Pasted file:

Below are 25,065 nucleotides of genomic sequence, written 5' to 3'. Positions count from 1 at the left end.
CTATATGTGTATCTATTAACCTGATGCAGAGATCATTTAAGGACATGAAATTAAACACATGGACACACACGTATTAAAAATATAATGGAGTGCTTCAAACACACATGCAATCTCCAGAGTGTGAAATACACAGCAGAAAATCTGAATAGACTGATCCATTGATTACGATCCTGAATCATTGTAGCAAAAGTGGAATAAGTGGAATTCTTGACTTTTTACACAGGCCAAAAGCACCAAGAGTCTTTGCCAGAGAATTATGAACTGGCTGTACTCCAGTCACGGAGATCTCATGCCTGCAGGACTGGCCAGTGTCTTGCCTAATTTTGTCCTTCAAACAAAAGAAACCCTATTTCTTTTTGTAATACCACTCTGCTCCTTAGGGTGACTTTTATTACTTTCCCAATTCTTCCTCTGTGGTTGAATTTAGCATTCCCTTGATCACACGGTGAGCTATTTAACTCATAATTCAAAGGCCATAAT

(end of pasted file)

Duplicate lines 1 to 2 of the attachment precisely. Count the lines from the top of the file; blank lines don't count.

Below are 25,065 nucleotides of genomic sequence, written 5' to 3'. Positions count from 1 at the left end.
CTATATGTGTATCTATTAACCTGATGCAGAGATCATTTAAGGACATGAAATTAAACACATGGACACACACGTATTAAAAATATAATGGAGTGCTTCAAACACACATGCAATCTCCAGAGTGTGAAATACACAGCAGAAAATCTGAATAGACTGATCCATTGATTACGATCCTGAATCATTGTAGCAAAAGTGGAATAAGTGGAATTCTTGACTTTTTACACAGGCCAAAAGCACCAAGAGTCTTTGCCAGAGAATTATGAACTGGCTGTACTCCAGTCACGGAGATCTCATGCCTGCAGGACTGGCCAGTGTCTTGCCTAATTTTGTCCTTCAAACAAAAGAAACCCTATTTCTTTTTGTAATACCACTCTGCTCCTTAGGGTGACTTTTATTACTTTCCCAATTCTTCCTCTGTGGTTGAATTTAGCATTCCCTTGATCACACGGTGAGCTATTTAACTCATAATTCAAAGGCCATAAT